By 2025, 75% of the global workforce will be made up of millennials. How will our companies, industries, and even world look different? How will millennials choose to lead? To imagine this not too distance future we can look back to how millennials were raised and predict how their unique experiences will shape their values and characteristics as leaders.


The millennial take over has already begun, with many employees between the ages of 37 and 24 holding leadership positions at top companies. We’re aware of some of the big names such as Mark Zuckerberg of Facebook, Ben Silbermann and Evan Sharp of Pinterest, Kevin Systrom and Mike Krieger of Instagram, and Drew Houston and Arash Ferdowski of Dropbox. These current prototype millennial leaders have effectively taken over tech, becoming some of the youngest, most recognizable successful CEO’s of our time. They’ve gotten a quick start, but what will the rest of the future leaders look like as they catch-up. Here’s what we know.



Millennials number 80 million individuals, the largest generation yet, born between 1983 and 1992, and they differ in many ways from past generations.  For starters, millennials were the first generation to have constant access to the news, when CNN began broadcasting around the clock in 1980. This constant and immediate access to breaking stories gave millennials a sense of urgency and made the world feel smaller and more connected from the time they could comprehend the world around them. This comes into play as they take on leadership roles, because they have an ingrained understanding of the importance of connecting with their audience, adapting quickly, and embracing change.


Millennials were also born into a state of flux, experiencing the cold wear in the 80s and being old enough to remember vividly where they were when they first learned about 9/11. That followed a highly-televised Iraq war that made conflict feel familiar and change seem inevitable. Millennial’s are agile, quick to adjust and constantly looking for the next big thing both personally and professionally. As leaders, this will allow them to adjust their business strategy, adapt quickly and be on the lookout and stay at the forefront of positive change.



Millennials are also a generation raised on social media. From Myspace to YouTube, Facebook, Instagram, Snapchat and Twitter, millennials are connected now more than ever before with not only their peers but their coworkers, bosses, clients, and strangers. Millennials had access to all this data and information before they even entered the workforce. Because they were raised maintaining an online identity, they are critically aware of the risks as well as the benefits that come along with it. As leaders, millennials will use all of this to their advantage, marketing directly to customers, embracing the evolving world of social media, and continuing to create the news before journalists through social media.



The millennial generation will lead with a focus on sustainability, preservation and, social conscience like no generation before. Raised during a period of critical social awareness and change, climate change, same-sex marriage, the legalization of marijuana, healthcare reform and immigration reform were hotly debated topics during their upbringing and young adult lives. Combine this with the never ending news cycles, and constant access to information from around the world via smartphone or tablet, and it becomes nearly impossible for them to turn a blind eye to the issues facing their local and global communities. Millennials are also the most racially and ethnically diverse generation with 43% of adults self-identifying as non-white. Millennial executives will sacrifice profit to keep their company sustainable and socially conscious. Benefit corporations, where the business has a mission to do social good, will become much more common and even expected by consumers. In fact, some popular companies with young leaders at the helm have positioned themselves, very successfully, as benefit corps such by including a mission to better the world as a part of their business model. Who doesn’t feel good when they buy a pair of TOMS shoes or a glasses from Warby Parker, knowing a donation will be made to someone in need?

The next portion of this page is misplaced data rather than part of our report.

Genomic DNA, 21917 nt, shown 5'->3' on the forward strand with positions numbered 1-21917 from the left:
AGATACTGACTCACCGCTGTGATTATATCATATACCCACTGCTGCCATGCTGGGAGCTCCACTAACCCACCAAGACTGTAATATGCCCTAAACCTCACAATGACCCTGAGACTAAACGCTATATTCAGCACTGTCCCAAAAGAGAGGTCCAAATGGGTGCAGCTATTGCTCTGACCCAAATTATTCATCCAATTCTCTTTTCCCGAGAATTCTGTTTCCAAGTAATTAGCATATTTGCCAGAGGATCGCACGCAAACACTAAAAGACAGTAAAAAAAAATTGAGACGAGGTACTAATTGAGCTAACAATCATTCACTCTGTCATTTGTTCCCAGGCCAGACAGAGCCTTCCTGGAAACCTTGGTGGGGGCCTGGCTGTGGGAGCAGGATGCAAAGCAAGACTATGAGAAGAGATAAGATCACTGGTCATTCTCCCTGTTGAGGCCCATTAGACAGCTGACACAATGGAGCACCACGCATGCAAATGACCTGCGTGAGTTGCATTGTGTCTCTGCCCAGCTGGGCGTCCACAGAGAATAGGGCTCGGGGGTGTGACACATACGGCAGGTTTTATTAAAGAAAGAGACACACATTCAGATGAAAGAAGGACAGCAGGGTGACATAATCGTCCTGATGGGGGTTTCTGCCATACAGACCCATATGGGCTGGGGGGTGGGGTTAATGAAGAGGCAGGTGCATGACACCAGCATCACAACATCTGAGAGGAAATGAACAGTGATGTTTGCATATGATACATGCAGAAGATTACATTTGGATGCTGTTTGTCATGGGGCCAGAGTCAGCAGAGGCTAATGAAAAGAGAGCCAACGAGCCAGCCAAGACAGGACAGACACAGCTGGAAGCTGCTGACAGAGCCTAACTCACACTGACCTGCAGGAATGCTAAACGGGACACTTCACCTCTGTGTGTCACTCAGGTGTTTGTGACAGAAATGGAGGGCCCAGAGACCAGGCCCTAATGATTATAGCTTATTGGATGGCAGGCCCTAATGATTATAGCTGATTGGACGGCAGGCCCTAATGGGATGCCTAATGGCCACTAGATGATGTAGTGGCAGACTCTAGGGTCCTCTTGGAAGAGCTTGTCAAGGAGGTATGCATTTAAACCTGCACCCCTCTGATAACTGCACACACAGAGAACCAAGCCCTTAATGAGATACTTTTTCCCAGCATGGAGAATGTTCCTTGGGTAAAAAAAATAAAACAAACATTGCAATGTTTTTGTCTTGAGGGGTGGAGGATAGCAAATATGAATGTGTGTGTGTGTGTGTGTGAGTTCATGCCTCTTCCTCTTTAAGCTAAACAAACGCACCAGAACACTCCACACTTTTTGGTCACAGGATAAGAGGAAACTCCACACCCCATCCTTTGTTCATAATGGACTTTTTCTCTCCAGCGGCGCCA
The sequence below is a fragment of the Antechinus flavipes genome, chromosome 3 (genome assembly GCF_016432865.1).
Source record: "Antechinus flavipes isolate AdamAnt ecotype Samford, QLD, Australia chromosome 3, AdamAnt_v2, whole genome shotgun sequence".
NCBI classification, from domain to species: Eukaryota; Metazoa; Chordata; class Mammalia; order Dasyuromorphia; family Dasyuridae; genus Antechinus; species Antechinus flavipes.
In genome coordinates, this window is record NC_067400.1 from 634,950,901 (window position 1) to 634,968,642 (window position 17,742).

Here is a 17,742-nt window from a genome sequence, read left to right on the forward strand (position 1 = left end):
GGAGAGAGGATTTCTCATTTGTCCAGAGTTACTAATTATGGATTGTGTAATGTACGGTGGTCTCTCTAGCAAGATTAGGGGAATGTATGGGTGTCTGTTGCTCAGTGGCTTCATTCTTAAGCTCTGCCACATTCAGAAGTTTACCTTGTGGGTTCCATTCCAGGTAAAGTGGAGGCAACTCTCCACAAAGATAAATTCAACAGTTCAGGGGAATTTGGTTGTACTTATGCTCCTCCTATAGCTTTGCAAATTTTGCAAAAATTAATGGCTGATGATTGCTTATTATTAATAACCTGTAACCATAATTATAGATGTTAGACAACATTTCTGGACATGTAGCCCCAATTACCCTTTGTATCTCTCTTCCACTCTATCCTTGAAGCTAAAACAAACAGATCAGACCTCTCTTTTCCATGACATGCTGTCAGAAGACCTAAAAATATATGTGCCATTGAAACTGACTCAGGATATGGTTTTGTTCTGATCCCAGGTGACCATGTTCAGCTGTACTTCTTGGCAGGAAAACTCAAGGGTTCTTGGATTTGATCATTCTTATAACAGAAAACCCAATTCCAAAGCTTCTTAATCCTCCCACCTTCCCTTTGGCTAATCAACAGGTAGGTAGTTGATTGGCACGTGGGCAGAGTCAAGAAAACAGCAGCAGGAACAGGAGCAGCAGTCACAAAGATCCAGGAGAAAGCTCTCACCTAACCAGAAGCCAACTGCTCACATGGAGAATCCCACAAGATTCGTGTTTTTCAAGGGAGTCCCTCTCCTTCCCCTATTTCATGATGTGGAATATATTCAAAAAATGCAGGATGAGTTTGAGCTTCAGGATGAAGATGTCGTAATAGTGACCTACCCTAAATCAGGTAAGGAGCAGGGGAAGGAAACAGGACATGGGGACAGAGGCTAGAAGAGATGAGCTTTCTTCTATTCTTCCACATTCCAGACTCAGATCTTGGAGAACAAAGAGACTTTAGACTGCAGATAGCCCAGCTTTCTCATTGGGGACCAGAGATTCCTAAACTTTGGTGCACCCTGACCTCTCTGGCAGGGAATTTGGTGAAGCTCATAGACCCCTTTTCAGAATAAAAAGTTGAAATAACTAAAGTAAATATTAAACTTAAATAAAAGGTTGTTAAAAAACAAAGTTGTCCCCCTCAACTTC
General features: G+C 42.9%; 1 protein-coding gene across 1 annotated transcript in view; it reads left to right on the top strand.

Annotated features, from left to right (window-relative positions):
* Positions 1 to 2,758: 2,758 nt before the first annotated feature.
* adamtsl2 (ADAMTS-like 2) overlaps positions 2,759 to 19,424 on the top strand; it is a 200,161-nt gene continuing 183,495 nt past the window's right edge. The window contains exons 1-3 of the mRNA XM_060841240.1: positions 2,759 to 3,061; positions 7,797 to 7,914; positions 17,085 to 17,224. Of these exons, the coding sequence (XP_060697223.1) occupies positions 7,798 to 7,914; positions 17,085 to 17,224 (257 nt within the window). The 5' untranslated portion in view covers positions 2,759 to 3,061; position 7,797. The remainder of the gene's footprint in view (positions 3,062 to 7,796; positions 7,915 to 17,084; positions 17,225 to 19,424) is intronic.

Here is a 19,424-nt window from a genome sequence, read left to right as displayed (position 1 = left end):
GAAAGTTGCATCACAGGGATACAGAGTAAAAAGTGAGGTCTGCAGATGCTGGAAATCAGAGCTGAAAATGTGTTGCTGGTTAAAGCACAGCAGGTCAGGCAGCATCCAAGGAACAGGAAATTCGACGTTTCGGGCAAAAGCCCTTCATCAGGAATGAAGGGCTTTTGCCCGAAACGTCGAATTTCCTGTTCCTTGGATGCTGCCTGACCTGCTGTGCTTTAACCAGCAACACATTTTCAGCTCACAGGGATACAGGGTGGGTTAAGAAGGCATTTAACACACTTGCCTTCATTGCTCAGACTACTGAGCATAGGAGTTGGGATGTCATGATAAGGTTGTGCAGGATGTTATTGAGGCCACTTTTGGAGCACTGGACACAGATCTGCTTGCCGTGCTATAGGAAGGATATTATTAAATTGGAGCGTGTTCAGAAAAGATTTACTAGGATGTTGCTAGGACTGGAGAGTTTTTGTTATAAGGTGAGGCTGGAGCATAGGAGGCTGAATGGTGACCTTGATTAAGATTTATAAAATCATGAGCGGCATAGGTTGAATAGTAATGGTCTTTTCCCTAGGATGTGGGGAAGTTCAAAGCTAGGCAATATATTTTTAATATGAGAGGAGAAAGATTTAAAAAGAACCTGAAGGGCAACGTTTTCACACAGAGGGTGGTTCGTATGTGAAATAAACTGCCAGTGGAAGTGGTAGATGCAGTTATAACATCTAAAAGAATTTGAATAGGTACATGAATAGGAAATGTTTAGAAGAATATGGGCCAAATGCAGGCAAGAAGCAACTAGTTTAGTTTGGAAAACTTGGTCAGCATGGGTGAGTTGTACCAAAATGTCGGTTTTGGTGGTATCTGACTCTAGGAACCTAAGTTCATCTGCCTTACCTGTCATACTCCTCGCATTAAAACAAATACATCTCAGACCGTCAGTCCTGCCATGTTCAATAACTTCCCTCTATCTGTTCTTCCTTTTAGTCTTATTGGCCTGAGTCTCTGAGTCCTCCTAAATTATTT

Consumer focused

The shift to a consumer-focused business model is becoming more common as millennial executives begin to fill the seats at our companies. During the boom in app creation in the early 2000s entrepreneurs began to ask the question “what can I get consumers to pay for? What do they want that isn’t currently available?” And the answer: A lot. One tap on your smartphone and a car comes directly to you to bring you where you want to go. The ability to see friends and family in real time from anywhere around the world. An online marketplace to purchase handcrafted, personalized crafts. Uber, Skype and Etsy were all created from a consumer minded focus, and as our executive positions are filled by millennials the business models in our companies will inevitably make this shift as well.


While it’s easy to point out the negatives that this generation brings to the table as leaders, for example their tendency to hop around from job to job, work multiple jobs at once, and avoid long term vision and sustainability, it’s inevitable that this is the future of the executive leader and it would be wise to be prepared. The next 10-15 years will transform the way people work the more than any other time period in history.  While the naysayers view millennials inability to sit still and grow roots as a negative, there are many ways that it benefits both the individuals and the businesses they work for, and the industries and communities they are a part of.  

We can sit back and watch the change happen around us, or jump in and join the revolution.


Photo: SFGate, John Sebastian Russo, Special To The Chronicle